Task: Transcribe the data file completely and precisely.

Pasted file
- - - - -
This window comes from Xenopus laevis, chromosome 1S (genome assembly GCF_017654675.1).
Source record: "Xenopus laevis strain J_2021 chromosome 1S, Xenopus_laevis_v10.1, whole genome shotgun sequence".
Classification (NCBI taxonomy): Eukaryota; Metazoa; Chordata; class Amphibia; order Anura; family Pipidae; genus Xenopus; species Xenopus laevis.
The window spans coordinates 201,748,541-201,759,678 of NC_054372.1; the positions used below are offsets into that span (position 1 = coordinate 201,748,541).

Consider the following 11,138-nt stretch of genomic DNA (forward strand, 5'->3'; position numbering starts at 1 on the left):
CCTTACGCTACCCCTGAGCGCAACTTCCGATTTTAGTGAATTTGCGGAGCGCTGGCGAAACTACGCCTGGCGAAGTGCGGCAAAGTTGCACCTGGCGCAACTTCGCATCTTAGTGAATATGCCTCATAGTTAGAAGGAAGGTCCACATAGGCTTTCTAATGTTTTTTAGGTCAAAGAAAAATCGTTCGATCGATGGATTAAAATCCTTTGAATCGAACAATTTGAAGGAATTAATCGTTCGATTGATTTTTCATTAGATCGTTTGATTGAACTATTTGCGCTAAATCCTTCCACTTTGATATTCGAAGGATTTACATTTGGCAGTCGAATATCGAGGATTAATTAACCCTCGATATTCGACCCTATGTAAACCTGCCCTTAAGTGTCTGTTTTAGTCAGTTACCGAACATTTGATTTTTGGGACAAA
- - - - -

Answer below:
This window comes from Xenopus laevis, chromosome 1S (genome assembly GCF_017654675.1).
Source record: "Xenopus laevis strain J_2021 chromosome 1S, Xenopus_laevis_v10.1, whole genome shotgun sequence".
Classification (NCBI taxonomy): Eukaryota; Metazoa; Chordata; class Amphibia; order Anura; family Pipidae; genus Xenopus; species Xenopus laevis.
The window spans coordinates 201,748,541-201,759,678 of NC_054372.1; the positions used below are offsets into that span (position 1 = coordinate 201,748,541).

Consider the following 11,138-nt stretch of genomic DNA (forward strand, 5'->3'; position numbering starts at 1 on the left):
CCTTACGCTACCCCTGAGCGCAACTTCCGATTTTAGTGAATTTGCGGAGCGCTGGCGAAACTACGCCTGGCGAAGTGCGGCAAAGTTGCACCTGGCGCAACTTCGCATCTTAGTGAATATGCCTCATAGTTAGAAGGAAGGTCCACATAGGCTTTCTAATGTTTTTTAGGTCAAAGAAAAATCGTTCGATCGATGGATTAAAATCCTTTGAATCGAACAATTTGAAGGAATTAATCGTTCGATTGATTTTTCATTAGATCGTTTGATTGAACTATTTGCGCTAAATCCTTCCACTTTGATATTCGAAGGATTTACATTTGGCAGTCGAATATCGAGGATTAATTAACCCTCGATATTCGACCCTATGTAAACCTGCCCTTAAGTGTCTGTTTTAGTCAGTTACCGAACATTTGATTTTTGGGACAAA